Humans tend not to be logical and consistent, which is why, as a blogger, I make it a point to follow my own advice.
Therefore, after writing 4 Reasons You Suck at Self-Expression, And What You Can Do About It, I decided to... be more self-expressive? I've since played originals at four open mics -- and it's totally, super fun!
Last week, I performed with my friend Robyn at the Acoustic Den Cafe -- which, for the record, is the coolest place to play music EVER. Like, it's so cool, it even has its own theme song.
And delicious food -- so come hungry!
My song, Behind a Mercedes, is about mindfulness -- a topic in psychology that's gotten super popular and somewhat misunderstood over the last few years. (Hint: it's not about washing dishes.) I've previously written about how becoming mindful is kind of like classically conditioning yourself to be happy...
But, obviously, not 100% of the time.
Because no matter how good you are at mindfulness, eventually you're going to lose something you care about. No matter how good you are at staying present, certain sights, sounds, and memories are going to jerk you from the present and remind you of the past.
So there you have it -- a song about being happy and appreciating everyday miracles... 99% of the time.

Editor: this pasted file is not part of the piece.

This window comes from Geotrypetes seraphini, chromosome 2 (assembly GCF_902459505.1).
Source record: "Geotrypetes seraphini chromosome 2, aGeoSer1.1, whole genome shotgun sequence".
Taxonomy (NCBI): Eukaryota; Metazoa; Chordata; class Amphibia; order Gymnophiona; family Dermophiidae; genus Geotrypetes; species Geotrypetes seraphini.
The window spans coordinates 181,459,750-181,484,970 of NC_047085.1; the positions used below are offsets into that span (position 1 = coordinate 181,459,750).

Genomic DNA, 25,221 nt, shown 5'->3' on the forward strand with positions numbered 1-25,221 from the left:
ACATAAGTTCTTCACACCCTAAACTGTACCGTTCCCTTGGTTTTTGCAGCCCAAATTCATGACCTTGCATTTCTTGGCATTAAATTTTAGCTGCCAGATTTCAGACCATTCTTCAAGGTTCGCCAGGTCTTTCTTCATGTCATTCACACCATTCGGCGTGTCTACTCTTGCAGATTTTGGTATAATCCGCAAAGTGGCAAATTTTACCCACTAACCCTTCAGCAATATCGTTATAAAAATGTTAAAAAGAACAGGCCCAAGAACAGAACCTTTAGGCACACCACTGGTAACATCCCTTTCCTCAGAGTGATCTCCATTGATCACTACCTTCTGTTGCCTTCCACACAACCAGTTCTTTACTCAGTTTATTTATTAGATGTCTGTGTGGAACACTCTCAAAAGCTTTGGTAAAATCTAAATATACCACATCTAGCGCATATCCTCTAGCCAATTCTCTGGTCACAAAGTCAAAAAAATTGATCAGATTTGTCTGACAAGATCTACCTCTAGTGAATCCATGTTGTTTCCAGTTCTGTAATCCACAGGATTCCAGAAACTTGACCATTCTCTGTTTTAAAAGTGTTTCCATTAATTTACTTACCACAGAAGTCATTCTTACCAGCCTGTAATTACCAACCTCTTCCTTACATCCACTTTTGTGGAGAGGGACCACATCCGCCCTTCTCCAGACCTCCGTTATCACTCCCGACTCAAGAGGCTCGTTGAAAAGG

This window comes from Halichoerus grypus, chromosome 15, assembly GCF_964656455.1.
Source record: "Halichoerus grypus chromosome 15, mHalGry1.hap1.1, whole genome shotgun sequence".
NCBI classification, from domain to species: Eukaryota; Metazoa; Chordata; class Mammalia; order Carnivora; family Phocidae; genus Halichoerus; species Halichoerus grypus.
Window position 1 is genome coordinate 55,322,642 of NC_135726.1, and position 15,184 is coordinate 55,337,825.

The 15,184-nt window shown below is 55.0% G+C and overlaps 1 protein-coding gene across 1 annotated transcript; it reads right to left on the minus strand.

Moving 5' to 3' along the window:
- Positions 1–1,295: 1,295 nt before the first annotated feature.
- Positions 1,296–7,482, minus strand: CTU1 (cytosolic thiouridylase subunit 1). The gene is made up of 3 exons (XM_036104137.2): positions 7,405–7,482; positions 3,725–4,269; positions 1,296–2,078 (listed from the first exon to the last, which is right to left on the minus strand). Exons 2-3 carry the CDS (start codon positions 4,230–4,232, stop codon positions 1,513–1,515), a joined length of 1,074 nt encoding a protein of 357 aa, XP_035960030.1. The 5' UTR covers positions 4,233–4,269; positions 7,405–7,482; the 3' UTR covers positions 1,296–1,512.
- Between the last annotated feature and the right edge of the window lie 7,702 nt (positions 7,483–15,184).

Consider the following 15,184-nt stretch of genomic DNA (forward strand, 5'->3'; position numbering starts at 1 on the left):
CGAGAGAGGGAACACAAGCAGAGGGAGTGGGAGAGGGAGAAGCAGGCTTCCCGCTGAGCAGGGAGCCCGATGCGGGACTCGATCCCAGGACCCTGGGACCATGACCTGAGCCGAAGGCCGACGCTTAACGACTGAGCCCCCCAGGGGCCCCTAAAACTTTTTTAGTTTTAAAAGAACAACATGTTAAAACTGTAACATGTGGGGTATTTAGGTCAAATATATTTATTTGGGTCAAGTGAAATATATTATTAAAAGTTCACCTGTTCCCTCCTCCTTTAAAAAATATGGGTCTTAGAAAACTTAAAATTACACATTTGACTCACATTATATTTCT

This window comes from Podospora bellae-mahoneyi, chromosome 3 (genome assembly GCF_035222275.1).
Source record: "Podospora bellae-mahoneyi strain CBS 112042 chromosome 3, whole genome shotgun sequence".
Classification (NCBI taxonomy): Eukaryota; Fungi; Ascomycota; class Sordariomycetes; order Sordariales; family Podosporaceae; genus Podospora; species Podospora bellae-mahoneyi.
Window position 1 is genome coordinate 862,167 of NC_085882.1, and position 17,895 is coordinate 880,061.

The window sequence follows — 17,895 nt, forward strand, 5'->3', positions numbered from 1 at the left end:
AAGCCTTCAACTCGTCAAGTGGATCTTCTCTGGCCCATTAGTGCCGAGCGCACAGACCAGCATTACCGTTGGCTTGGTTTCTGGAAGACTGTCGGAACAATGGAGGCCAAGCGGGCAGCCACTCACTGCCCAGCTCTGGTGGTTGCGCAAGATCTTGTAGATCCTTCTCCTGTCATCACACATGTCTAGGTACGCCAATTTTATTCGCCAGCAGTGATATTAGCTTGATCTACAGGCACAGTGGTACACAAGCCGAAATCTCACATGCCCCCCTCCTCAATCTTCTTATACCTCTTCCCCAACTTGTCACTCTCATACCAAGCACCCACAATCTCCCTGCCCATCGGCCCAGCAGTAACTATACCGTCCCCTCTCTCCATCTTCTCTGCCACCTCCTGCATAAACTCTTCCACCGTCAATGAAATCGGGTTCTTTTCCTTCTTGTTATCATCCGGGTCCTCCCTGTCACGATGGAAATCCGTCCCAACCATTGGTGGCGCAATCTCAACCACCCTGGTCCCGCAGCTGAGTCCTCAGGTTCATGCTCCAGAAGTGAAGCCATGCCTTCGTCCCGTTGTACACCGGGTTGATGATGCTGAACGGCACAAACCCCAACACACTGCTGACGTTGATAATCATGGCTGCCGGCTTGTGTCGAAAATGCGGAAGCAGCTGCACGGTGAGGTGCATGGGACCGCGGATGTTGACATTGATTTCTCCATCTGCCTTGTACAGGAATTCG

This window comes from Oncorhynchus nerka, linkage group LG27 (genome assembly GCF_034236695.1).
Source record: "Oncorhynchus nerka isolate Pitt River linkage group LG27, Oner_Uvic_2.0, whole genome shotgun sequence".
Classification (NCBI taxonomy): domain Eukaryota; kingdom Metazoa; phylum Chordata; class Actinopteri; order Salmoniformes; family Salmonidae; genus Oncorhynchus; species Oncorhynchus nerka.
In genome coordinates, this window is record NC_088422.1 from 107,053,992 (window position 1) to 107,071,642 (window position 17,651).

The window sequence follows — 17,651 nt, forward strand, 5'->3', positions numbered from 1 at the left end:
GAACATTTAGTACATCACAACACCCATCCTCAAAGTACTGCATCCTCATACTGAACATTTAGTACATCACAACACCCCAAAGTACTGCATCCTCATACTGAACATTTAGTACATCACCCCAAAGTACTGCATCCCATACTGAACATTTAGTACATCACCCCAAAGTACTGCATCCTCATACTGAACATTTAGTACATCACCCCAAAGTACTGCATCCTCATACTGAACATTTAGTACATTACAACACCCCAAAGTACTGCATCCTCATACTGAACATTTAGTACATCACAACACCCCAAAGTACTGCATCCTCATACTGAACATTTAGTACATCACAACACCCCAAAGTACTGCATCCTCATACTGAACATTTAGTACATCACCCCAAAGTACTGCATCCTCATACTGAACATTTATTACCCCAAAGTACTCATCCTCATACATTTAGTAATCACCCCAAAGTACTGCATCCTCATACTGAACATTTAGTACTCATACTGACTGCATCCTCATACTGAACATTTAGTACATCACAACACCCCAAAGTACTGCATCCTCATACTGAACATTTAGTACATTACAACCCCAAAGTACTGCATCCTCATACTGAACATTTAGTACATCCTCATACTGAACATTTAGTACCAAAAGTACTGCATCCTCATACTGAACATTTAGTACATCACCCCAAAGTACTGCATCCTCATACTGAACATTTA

It kind of reminds me of some of 2016 Bestselling Books, including:
10% Happier: How I Tamed the Voice in My Head, Reduced Stress Without Losing My Edge, And Found Self-Help That Actually Works, by Dan Harris.
Furiously Happy: A Funny Book About Horrible Things, by Jenny Lawson.
And, of course, F*ck Feelings: One Shrink's Practical Advice for Managing All Life's Impossible Problems, by Michael Bennett, MD, and Sarah Bennett.
It's clearly very important to us that we feel happy... but we shouldn't feel like we've "failed" at it when a memory punches us in the gut.
That said, it's important not to ruminate, because dwelling on your problems all the time is a fastrack to depression.
Now. Back to the "following my own advice" thing.
Other musicians sometimes tell me that they play or write music, but they're too scared to share their work. I've spent a lot of time thinking about the best way for them to get over that, so they can begin sharing, harmonizing, and collaborating.
The truth is... it's hard. I don't have any GREAT advice that will suddenly make you feel comfortable performing and/or creating. A few strategies that have worked for me include:
1. Stop trying to be perfect.
Your music will never be perfect. If you always wait until you've "practiced enough" or "gotten it just right," you'll never share anything with anyone.
For example, here's a video of me and Robyn, playing one of my favorite songs ever: Helplessly Hoping, by Crosby, Stills and Nash. We don't sound perfect, but we sound pretty darn good -- especially considering Robyn had just gotten off a plane!
We were also bummed that we only had two singers, even though there are three vocal parts in the song... So when we got there, I asked the bass player from the house band if he knew the third part and could sing with us. He said he'd give it a try -- and he ended up being replaced, mid-song, by a woman named Tiffany, who loves that song!